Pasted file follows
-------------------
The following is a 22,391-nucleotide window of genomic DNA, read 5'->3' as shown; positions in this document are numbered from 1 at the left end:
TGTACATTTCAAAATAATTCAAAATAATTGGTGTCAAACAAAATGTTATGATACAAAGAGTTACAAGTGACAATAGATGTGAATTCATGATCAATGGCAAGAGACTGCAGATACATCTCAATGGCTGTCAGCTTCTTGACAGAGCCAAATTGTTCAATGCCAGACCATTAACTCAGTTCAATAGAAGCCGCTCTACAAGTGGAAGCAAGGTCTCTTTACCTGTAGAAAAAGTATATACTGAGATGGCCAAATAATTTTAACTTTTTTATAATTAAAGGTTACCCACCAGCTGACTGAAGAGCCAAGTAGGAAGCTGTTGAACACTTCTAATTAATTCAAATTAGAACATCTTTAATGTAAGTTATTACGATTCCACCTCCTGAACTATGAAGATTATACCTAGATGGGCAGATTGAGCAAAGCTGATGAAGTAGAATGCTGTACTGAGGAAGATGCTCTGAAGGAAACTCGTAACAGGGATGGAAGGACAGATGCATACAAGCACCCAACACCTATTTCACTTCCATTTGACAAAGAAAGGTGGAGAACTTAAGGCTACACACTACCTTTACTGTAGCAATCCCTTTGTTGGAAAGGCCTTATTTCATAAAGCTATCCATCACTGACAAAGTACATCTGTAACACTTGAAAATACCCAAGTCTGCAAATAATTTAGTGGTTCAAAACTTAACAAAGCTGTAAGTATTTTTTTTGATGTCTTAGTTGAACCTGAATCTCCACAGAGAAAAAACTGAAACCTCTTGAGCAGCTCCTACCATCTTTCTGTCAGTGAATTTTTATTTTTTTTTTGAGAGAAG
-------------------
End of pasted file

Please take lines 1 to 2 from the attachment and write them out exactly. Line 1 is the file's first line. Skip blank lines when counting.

The following is a 22,391-nucleotide window of genomic DNA, read 5'->3' as shown; positions in this document are numbered from 1 at the left end:
TGTACATTTCAAAATAATTCAAAATAATTGGTGTCAAACAAAATGTTATGATACAAAGAGTTACAAGTGACAATAGATGTGAATTCATGATCAATGGCAAGAGACTGCAGATACATCTCAATGGCTGTCAGCTTCTTGACAGAGCCAAATTGTTCAATGCCAGACCATTAACTCAGTTCAATAGAAGCCGCTCTACAAGTGGAAGCAAGGTCTCTTTACCTGTAGAAAAAGTATATACTGAGATGGCCAAATAATTTTAACTTTTTTATAATTAAAGGTTACCCACCAGCTGACTGAAGAGCCAAGTAGGAAGCTGTTGAACACTTCTAATTAATTCAAATTAGAACATCTTTAATGTAAGTTATTACGATTCCACCTCCTGAACTATGAAGATTATACCTAGATGGGCAGATTGAGCAAAGCTGATGAAGTAGAATGCTGTACTGAGGAAGATGCTCTGAAGGAAACTCGTAACAGGGATGGAAGGACAGATGCATACAAGCACCCAACACCTATTTCACTTCCATTTGACAAAGAAAGGTGGAGAACTTAAGGCTACACACTACCTTTACTGTAGCAATCCCTTTGTTGGAAAGGCCTTATTTCATAAAGCTATCCATCACTGACAAAGTACATCTGTAACACTTGAAAATACCCAAGTCTGCAAATAATTTAGTGGTTCAAAACTTAACAAAGCTGTAAGTATTTTTTTTGATGTCTTAGTTGAACCTGAATCTCCACAGAGAAAAAACTGAAACCTCTTGAGCAGCTCCTACCATCTTTCTGTCAGTGAATTTTTATTTTTTTTTTGAGAGAAG